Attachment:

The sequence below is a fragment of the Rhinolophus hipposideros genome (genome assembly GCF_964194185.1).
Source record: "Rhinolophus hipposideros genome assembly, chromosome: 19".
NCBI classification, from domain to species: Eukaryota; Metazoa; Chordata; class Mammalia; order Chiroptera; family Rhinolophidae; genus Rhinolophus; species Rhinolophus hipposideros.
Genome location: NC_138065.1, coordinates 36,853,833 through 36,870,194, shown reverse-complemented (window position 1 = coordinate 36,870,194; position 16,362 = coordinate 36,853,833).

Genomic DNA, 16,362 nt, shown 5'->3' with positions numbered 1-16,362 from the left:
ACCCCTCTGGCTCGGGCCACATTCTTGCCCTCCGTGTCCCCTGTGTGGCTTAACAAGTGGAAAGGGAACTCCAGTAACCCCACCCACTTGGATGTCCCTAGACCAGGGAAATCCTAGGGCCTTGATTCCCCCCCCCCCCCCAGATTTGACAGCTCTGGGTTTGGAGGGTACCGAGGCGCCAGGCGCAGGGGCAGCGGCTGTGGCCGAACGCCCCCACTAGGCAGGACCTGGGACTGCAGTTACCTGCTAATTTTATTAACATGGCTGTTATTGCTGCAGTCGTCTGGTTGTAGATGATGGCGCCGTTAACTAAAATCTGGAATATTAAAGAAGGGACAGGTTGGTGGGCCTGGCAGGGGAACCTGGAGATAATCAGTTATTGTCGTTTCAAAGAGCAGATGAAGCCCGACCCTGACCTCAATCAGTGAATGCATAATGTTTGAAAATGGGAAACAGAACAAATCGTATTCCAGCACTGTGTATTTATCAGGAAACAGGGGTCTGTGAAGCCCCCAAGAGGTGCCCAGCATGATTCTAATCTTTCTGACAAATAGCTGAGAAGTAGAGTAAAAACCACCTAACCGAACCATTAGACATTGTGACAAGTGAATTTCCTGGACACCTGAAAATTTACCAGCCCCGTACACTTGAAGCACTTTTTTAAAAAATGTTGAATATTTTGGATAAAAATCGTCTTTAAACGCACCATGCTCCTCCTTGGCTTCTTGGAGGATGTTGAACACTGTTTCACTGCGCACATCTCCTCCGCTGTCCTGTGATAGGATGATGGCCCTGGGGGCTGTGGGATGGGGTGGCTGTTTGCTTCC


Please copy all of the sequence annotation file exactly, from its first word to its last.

The sequence below is a fragment of the Rhinolophus hipposideros genome (genome assembly GCF_964194185.1).
Source record: "Rhinolophus hipposideros genome assembly, chromosome: 19".
NCBI classification, from domain to species: Eukaryota; Metazoa; Chordata; class Mammalia; order Chiroptera; family Rhinolophidae; genus Rhinolophus; species Rhinolophus hipposideros.
Genome location: NC_138065.1, coordinates 36,853,833 through 36,870,194, shown reverse-complemented (window position 1 = coordinate 36,870,194; position 16,362 = coordinate 36,853,833).

Genomic DNA, 16,362 nt, shown 5'->3' with positions numbered 1-16,362 from the left:
ACCCCTCTGGCTCGGGCCACATTCTTGCCCTCCGTGTCCCCTGTGTGGCTTAACAAGTGGAAAGGGAACTCCAGTAACCCCACCCACTTGGATGTCCCTAGACCAGGGAAATCCTAGGGCCTTGATTCCCCCCCCCCCCCCAGATTTGACAGCTCTGGGTTTGGAGGGTACCGAGGCGCCAGGCGCAGGGGCAGCGGCTGTGGCCGAACGCCCCCACTAGGCAGGACCTGGGACTGCAGTTACCTGCTAATTTTATTAACATGGCTGTTATTGCTGCAGTCGTCTGGTTGTAGATGATGGCGCCGTTAACTAAAATCTGGAATATTAAAGAAGGGACAGGTTGGTGGGCCTGGCAGGGGAACCTGGAGATAATCAGTTATTGTCGTTTCAAAGAGCAGATGAAGCCCGACCCTGACCTCAATCAGTGAATGCATAATGTTTGAAAATGGGAAACAGAACAAATCGTATTCCAGCACTGTGTATTTATCAGGAAACAGGGGTCTGTGAAGCCCCCAAGAGGTGCCCAGCATGATTCTAATCTTTCTGACAAATAGCTGAGAAGTAGAGTAAAAACCACCTAACCGAACCATTAGACATTGTGACAAGTGAATTTCCTGGACACCTGAAAATTTACCAGCCCCGTACACTTGAAGCACTTTTTTAAAAAATGTTGAATATTTTGGATAAAAATCGTCTTTAAACGCACCATGCTCCTCCTTGGCTTCTTGGAGGATGTTGAACACTGTTTCACTGCGCACATCTCCTCCGCTGTCCTGTGATAGGATGATGGCCCTGGGGGCTGTGGGATGGGGTGGCTGTTTGCTTCC